This command to circumcise the heart tied the physical covenant He had at that time with Israel to the future covenant He would have with spiritual Israel through the sacrifice of Jesus Christ. The foreskin of the heart was a symbol of their carnal nature, their stubborn clinging to the world as the solution to their problems. A converted disciple must have that carnal piece of themselves cut away and completely removed. In our society, stubbornness is often seen as a sometimes-charming, sometimes-frustrating personality trait, something that’s an unchangeable part of a person’s character. But God makes His feelings on stubbornness quite clear. He frequently called Israel stubborn and rebellious (Hos. 4:16, Ps. 78:8, Jer. 5:23, and Ezek. 2:4, just to name a few) and tells us that “stubbornness is as iniquity and idolatry”—in other words, it’s not simply a little personality quirk (I Sam. 15:23). Finally, He says, “My people would not heed My voice, and Israel would have none of Me. So I gave them over to their own stubborn heart, to walk in their own counsels” (Ps. 81:11-12). God will not always keep pushing and prodding if we refuse to follow Him. Israel’s unfaithfulness and unwillingness to yield were ultimately her downfall.
We, too, will usually struggle when we try to forge our own path apart from God’s will. The Proverbs tell us that “harsh discipline is for him who forsakes the way,” and “the way of transgressors is hard” (Prov. 15:10, 13:15). In other words, when you’re banging your head against a wall, generally you’re just hurting yourself. And Paul tells us that if we continue pulling in our own direction away from God, it will have long-term consequences. He says, “In accordance with your hardness and your impenitent [NIV says ‘stubbornness and unrepentant’] heart you are treasuring up for yourself wrath in the day of wrath and revelation of the righteous judgment of God” (Rom. 2:5).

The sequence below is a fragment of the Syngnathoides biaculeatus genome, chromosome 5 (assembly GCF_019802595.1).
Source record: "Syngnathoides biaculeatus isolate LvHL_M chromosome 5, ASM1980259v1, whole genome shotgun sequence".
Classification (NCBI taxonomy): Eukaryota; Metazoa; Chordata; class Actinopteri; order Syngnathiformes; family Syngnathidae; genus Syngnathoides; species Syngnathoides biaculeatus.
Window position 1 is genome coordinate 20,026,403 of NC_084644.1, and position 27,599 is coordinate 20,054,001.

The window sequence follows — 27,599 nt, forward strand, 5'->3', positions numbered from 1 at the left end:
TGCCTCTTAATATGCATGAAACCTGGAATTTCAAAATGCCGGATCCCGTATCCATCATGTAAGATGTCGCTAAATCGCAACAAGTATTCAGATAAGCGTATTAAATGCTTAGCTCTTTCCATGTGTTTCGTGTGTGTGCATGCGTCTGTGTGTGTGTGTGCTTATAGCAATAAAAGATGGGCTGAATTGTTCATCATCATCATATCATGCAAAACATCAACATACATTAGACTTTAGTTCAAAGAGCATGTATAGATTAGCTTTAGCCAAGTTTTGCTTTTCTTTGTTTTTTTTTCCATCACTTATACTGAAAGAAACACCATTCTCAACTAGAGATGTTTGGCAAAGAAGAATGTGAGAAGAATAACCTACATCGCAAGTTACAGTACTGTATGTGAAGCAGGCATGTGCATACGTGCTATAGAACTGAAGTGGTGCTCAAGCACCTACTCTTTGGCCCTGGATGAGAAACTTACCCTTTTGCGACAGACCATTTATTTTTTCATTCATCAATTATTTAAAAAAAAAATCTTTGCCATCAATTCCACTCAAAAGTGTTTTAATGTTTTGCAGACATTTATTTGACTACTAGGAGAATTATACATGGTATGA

We all do this from time to time, when God has a particular path in mind for us but we’re so sure we need to go a certain way. The bible uses a variety of descriptions for this attitude—stubborn, stiff-necked, hard-hearted, rebellious, stiff-hearted, obstinate, unwilling to yield. These qualities are often used metaphorically for cows or oxen, but as disciples of Christ we are told to be trusting, submissive lambs following after our Shepherd (Hos. 4:16, Is. 40:11, John 10:14). The opposite of stubbornness is submission, a willingness to be led by God. He says “I am the Lord your God…who leads you by the way you should go” (Is. 48:17). In Proverbs we’re told to “trust in the Lord with all your heart, and lean not on your own understanding; in all your ways acknowledge Him, and He shall direct your paths” (Prov. 3:5-6). As I mentioned in a previous study on that verse, the meaning of “He will direct your paths” is to cause them to be straight and even, pleasant and prosperous. That doesn’t mean that nothing in life will ever go wrong, but rather that even the bad things will be bearable because God is sharing the load with you and you know He has an amazing reward planned for you.
When you get the feeling that nothing is going your way, it may be choices you’re making in your job, whom you choose to date, financial decisions, faith, or something else. Examine whether these choices leading you in the right direction. When we’re having a bad day or are frustrated that nothing seems to be going right, it’s wise to pause and reflect—are we, too, kicking against the goads?